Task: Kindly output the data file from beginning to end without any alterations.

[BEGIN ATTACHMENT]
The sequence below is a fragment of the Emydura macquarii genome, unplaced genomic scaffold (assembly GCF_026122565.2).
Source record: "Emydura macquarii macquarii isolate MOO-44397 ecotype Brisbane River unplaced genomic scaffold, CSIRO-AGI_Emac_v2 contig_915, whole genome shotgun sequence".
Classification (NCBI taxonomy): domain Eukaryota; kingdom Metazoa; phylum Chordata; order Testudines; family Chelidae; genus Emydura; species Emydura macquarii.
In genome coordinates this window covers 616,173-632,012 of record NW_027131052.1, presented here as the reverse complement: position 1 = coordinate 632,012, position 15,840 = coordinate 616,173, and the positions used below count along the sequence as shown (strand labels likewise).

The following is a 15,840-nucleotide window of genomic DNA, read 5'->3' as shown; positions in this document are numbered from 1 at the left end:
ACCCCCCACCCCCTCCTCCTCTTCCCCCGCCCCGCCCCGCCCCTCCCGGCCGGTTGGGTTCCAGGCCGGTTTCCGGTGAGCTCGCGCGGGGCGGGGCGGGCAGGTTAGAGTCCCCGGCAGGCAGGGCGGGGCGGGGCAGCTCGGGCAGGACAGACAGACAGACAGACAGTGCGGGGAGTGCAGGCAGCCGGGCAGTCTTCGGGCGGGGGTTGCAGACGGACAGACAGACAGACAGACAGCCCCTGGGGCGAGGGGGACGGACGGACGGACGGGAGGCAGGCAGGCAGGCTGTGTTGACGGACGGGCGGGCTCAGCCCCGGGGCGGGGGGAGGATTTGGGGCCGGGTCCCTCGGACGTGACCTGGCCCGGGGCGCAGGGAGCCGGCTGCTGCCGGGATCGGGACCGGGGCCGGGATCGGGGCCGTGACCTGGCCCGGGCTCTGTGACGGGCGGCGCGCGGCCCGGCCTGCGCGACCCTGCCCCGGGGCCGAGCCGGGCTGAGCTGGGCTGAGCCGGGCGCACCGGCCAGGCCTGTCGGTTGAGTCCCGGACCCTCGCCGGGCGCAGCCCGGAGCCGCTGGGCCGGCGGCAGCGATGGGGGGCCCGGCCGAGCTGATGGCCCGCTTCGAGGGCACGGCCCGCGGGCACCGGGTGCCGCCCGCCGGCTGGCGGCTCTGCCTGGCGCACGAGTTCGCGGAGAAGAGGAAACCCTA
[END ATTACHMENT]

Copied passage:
The sequence below is a fragment of the Emydura macquarii genome, unplaced genomic scaffold (assembly GCF_026122565.2).
Source record: "Emydura macquarii macquarii isolate MOO-44397 ecotype Brisbane River unplaced genomic scaffold, CSIRO-AGI_Emac_v2 contig_915, whole genome shotgun sequence".
Classification (NCBI taxonomy): domain Eukaryota; kingdom Metazoa; phylum Chordata; order Testudines; family Chelidae; genus Emydura; species Emydura macquarii.
In genome coordinates this window covers 616,173-632,012 of record NW_027131052.1, presented here as the reverse complement: position 1 = coordinate 632,012, position 15,840 = coordinate 616,173, and the positions used below count along the sequence as shown (strand labels likewise).

The following is a 15,840-nucleotide window of genomic DNA, read 5'->3' as shown; positions in this document are numbered from 1 at the left end:
ACCCCCCACCCCCTCCTCCTCTTCCCCCGCCCCGCCCCGCCCCTCCCGGCCGGTTGGGTTCCAGGCCGGTTTCCGGTGAGCTCGCGCGGGGCGGGGCGGGCAGGTTAGAGTCCCCGGCAGGCAGGGCGGGGCGGGGCAGCTCGGGCAGGACAGACAGACAGACAGACAGTGCGGGGAGTGCAGGCAGCCGGGCAGTCTTCGGGCGGGGGTTGCAGACGGACAGACAGACAGACAGACAGCCCCTGGGGCGAGGGGGACGGACGGACGGACGGGAGGCAGGCAGGCAGGCTGTGTTGACGGACGGGCGGGCTCAGCCCCGGGGCGGGGGGAGGATTTGGGGCCGGGTCCCTCGGACGTGACCTGGCCCGGGGCGCAGGGAGCCGGCTGCTGCCGGGATCGGGACCGGGGCCGGGATCGGGGCCGTGACCTGGCCCGGGCTCTGTGACGGGCGGCGCGCGGCCCGGCCTGCGCGACCCTGCCCCGGGGCCGAGCCGGGCTGAGCTGGGCTGAGCCGGGCGCACCGGCCAGGCCTGTCGGTTGAGTCCCGGACCCTCGCCGGGCGCAGCCCGGAGCCGCTGGGCCGGCGGCAGCGATGGGGGGCCCGGCCGAGCTGATGGCCCGCTTCGAGGGCACGGCCCGCGGGCACCGGGTGCCGCCCGCCGGCTGGCGGCTCTGCCTGGCGCACGAGTTCGCGGAGAAGAGGAAACCCTA